Back when I worked as an educational tour guide, my bread and butter was leading high school trips to New York City.
It goes without saying that there are lots of awesome things to do in New York, so you can imagine that no two trips were ever the same. But there WAS one quintessential New York experience that groups requested more than almost anything else: a trip up to the Bronx for a Yankees game. I love baseball, and Yankee Stadium is so inextricably woven into the mythology of the game that I can’t help feeling a thrill of excitement every time I find myself under its big, bright floodlights.
On one trip, I took a particularly sporty group of Toronto kids to see a game. They were a great bunch, and I was thrilled to be able to share the experience with them. But this time around, I found my excitement clouded by a sense of unease.
For one, our tickets were for “The Bleachers”, the one area of Yankee Stadium in which you couldn’t buy a beer. I’m sure the teachers who booked the trip thought it was a great place to seat a bunch of minors under your protection, but unbeknownst to them, the Yankees fans who buy bleacher tickets generally get their whole night’s drinking done before they get to the stadium.
Combine that with the fact that the Yankees were hosting the Toronto Blue Jays that night, and you’ll understand what I was feeling. My uneasiness deepened as I brought up the rear and realized that one of the students had unfurled a Canadian flag. In the rest of the stadium it would have earned him some loud, good-natured ribbing. In The Bleachers, though, the ribbing took on a more sinister overtone.
The kids were too excited about the game to notice the rumblings around them, at least at first. I’ll spare you the details of what was said, since I don’t like to speak ill of those who are too drunk to know better. Suffice it to say that eventually the kids (particularly the girls) started to feel decidedly uncomfortable. I felt sick for them; they’d come here to experience one of the best parts of life in New York, and instead they were getting a taste of the worst.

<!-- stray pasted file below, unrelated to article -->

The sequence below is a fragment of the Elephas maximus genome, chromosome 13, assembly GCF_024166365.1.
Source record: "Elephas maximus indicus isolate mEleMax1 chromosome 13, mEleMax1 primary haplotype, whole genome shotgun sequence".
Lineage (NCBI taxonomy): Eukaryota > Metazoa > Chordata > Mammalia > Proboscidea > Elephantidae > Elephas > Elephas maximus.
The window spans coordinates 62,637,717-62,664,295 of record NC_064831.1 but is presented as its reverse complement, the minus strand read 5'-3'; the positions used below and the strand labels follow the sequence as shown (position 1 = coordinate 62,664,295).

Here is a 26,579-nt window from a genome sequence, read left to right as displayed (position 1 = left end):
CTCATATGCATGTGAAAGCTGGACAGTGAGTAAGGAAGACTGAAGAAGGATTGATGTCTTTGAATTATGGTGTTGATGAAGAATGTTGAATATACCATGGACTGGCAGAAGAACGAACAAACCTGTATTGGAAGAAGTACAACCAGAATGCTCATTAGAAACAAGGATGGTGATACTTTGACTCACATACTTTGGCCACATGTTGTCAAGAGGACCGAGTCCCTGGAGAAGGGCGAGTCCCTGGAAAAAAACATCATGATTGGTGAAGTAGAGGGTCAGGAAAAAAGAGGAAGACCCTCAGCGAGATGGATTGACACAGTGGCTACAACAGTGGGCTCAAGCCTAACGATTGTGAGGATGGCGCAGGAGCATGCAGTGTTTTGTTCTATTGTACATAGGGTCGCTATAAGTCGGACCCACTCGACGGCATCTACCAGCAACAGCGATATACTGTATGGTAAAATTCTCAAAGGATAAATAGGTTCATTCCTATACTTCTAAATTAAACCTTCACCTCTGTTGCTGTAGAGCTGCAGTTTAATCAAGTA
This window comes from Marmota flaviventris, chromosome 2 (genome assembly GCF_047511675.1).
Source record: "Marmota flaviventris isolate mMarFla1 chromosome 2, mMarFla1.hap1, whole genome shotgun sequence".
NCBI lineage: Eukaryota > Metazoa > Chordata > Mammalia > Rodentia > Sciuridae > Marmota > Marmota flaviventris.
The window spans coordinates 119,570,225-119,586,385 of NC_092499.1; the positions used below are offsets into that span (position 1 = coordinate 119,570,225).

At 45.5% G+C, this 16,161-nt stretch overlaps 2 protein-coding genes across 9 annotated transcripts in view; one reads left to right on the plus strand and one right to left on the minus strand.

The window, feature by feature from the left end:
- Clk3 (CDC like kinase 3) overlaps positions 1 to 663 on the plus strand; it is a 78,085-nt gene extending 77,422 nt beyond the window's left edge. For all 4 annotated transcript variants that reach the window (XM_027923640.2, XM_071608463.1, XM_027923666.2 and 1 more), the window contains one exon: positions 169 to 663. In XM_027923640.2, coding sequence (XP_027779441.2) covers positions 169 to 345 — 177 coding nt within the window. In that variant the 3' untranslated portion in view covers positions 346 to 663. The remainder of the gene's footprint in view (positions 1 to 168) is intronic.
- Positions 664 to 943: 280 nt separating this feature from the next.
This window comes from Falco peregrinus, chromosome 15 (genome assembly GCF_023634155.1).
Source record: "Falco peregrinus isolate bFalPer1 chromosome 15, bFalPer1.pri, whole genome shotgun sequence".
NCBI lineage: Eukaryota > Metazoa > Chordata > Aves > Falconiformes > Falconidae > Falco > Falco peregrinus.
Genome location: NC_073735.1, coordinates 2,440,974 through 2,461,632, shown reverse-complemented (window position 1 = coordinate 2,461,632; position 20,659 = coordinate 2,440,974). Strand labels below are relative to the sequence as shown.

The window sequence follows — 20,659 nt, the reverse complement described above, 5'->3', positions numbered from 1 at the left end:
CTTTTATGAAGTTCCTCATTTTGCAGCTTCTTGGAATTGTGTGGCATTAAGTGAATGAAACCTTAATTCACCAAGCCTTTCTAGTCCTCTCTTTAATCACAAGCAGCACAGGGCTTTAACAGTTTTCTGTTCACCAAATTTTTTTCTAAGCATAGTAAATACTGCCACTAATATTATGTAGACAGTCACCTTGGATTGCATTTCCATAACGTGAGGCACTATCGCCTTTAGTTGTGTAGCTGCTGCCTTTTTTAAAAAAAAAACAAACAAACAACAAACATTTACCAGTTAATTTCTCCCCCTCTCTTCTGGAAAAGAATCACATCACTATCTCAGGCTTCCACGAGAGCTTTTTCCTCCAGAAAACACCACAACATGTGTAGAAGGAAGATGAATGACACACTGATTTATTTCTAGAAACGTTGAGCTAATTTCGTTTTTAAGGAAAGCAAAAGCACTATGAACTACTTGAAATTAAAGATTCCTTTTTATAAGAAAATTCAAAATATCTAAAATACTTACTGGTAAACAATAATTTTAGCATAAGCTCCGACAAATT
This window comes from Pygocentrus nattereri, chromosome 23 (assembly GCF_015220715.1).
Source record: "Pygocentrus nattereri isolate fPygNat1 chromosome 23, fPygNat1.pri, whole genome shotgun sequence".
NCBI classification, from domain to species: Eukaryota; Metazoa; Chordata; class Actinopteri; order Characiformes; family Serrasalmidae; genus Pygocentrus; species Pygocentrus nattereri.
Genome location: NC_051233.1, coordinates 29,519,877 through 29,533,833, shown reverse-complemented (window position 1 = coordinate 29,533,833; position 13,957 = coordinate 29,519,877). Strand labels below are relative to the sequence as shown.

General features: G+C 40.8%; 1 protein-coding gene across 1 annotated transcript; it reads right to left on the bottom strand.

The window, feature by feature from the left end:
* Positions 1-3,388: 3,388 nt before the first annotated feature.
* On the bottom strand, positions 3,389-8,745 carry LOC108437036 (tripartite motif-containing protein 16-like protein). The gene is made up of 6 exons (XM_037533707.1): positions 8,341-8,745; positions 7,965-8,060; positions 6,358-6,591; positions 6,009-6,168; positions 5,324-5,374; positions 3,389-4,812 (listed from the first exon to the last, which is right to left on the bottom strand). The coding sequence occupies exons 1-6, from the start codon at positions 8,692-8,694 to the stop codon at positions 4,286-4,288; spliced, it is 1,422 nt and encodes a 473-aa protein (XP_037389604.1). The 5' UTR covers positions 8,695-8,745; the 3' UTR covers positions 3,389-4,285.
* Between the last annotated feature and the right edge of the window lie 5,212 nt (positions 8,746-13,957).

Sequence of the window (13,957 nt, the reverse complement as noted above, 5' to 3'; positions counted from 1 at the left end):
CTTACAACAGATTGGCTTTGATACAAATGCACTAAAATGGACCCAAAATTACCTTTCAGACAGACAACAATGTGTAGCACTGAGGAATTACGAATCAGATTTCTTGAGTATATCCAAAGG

I gave them what I thought was a pretty good pep talk about rising above the negativity, but I wasn’t sure that they’d take my advice. Not entirely convinced of the power of positive thinking myself, I went up for a chat with the very large security guard at the top of the aisle. I figured that if things got ugly, it would be good to have him on our side. He said, and I quote: “I effing hate Yankees fans. I got your backs.”
But to my surprise, the kids took care of their own backs. I saw a few of them put their heads together for a minute, then pass the word to the rest of the group. I watched in amazement as they rose to their feet, put their arms around one another and started singing “Why Can’t We Be Friends?” at the tops of their voices.
The drunken rumblings around us stuttered and then died. A chuckle from a few rows down echoed outward, and soon most of the crowd was laughing, and a few were even singing along. A skinny middle-aged woman staggered over to us, put her arm around me and said “You kids are ALLLLL RIGHT.”
And they were all right. They had a great time at the game, laughing and joking with everyone around them, all bad feelings forgotten. And our Canadian flag flew unopposed for the rest of the night.
As we walked back to our bus after the game, the aforementioned security guard (who insisted on accompanying us to our bus ‘just in case’) said “That was pretty cool. But I still effing hate Yankees fans.”